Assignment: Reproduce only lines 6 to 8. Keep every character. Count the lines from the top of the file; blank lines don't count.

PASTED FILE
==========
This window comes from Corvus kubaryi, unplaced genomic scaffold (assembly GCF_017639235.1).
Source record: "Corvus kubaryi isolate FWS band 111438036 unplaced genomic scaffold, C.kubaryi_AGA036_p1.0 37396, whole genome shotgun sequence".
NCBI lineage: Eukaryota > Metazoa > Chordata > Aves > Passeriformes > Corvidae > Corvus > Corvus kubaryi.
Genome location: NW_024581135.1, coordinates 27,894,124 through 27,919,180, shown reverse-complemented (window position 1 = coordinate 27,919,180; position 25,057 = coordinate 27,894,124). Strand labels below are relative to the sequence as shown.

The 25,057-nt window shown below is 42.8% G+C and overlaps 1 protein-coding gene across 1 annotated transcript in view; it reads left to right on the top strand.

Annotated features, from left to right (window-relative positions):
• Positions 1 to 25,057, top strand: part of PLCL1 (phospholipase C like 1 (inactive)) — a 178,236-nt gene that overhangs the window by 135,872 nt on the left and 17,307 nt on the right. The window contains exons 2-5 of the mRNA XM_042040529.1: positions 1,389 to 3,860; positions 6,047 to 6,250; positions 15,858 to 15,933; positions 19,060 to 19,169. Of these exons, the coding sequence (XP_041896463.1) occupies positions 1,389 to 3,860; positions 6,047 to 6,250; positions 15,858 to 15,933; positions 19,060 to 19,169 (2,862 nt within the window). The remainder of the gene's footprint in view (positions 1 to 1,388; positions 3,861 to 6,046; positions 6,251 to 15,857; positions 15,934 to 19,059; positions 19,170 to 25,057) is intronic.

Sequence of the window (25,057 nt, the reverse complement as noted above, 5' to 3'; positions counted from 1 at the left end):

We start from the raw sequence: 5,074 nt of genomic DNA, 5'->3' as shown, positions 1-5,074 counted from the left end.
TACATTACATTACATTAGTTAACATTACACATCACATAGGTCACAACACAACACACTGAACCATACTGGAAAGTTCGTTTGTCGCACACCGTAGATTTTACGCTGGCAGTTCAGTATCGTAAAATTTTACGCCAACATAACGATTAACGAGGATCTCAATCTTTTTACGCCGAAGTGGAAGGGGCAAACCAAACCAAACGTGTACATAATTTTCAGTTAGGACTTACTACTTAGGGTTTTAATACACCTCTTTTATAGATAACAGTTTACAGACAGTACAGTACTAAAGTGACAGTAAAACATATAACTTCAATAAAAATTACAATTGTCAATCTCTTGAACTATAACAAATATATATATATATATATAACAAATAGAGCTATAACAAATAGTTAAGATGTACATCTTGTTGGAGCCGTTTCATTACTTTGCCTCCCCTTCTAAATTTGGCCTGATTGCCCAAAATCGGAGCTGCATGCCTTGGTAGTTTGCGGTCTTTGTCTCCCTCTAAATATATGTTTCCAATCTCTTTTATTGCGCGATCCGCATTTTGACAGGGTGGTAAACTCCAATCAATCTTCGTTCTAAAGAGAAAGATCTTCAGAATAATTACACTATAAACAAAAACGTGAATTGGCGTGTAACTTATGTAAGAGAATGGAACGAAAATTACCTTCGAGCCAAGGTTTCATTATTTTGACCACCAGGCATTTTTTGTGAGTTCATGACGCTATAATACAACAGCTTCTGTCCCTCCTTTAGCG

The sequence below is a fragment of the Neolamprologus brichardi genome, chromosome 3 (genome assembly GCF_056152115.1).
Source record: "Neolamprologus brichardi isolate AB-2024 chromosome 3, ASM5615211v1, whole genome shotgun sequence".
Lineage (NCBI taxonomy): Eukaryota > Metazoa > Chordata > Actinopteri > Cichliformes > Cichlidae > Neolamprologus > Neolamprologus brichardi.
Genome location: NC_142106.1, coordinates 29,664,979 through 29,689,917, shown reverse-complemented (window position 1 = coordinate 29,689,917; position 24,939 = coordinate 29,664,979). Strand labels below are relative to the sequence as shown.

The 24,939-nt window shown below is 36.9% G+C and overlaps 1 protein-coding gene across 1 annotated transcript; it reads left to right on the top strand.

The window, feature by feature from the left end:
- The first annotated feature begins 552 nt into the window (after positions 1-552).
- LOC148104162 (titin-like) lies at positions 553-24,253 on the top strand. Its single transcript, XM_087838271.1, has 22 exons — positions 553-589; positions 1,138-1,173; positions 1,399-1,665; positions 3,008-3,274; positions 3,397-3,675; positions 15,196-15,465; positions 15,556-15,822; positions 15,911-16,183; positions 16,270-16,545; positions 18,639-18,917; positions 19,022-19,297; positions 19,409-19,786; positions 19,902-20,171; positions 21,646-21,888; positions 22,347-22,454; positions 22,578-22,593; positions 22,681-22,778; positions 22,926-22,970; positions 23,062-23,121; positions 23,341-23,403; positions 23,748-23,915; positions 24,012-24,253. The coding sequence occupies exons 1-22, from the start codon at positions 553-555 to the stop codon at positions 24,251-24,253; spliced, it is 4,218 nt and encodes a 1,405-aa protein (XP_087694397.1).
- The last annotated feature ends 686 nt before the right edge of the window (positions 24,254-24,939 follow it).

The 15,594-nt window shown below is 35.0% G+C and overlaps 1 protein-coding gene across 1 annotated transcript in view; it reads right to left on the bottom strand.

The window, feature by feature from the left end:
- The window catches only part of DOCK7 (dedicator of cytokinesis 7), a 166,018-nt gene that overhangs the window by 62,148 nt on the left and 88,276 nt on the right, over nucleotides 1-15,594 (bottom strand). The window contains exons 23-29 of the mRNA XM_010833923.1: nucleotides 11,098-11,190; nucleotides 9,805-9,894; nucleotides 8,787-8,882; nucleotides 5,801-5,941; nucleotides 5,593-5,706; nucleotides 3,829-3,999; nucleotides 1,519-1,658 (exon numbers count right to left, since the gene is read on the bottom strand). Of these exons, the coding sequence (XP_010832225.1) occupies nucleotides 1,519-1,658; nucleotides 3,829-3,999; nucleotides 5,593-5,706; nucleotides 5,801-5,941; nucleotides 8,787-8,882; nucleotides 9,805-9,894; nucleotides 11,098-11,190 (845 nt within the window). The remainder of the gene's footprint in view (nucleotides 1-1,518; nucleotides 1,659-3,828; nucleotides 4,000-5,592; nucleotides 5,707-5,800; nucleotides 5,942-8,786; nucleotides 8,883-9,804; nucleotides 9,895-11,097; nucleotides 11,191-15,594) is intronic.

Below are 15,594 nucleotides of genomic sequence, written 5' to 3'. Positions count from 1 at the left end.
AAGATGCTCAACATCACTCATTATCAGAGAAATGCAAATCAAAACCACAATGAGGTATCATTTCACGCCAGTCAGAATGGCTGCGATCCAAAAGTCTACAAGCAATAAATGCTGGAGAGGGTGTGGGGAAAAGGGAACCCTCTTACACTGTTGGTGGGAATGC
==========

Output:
Annotated features, from left to right (window-relative positions):
• Positions 1 to 25,057, top strand: part of PLCL1 (phospholipase C like 1 (inactive)) — a 178,236-nt gene that overhangs the window by 135,872 nt on the left and 17,307 nt on the right. The window contains exons 2-5 of the mRNA XM_042040529.1: positions 1,389 to 3,860; positions 6,047 to 6,250; positions 15,858 to 15,933; positions 19,060 to 19,169. Of these exons, the coding sequence (XP_041896463.1) occupies positions 1,389 to 3,860; positions 6,047 to 6,250; positions 15,858 to 15,933; positions 19,060 to 19,169 (2,862 nt within the window). The remainder of the gene's footprint in view (positions 1 to 1,388; positions 3,861 to 6,046; positions 6,251 to 15,857; positions 15,934 to 19,059; positions 19,170 to 25,057) is intronic.

Sequence of the window (25,057 nt, the reverse complement as noted above, 5' to 3'; positions counted from 1 at the left end):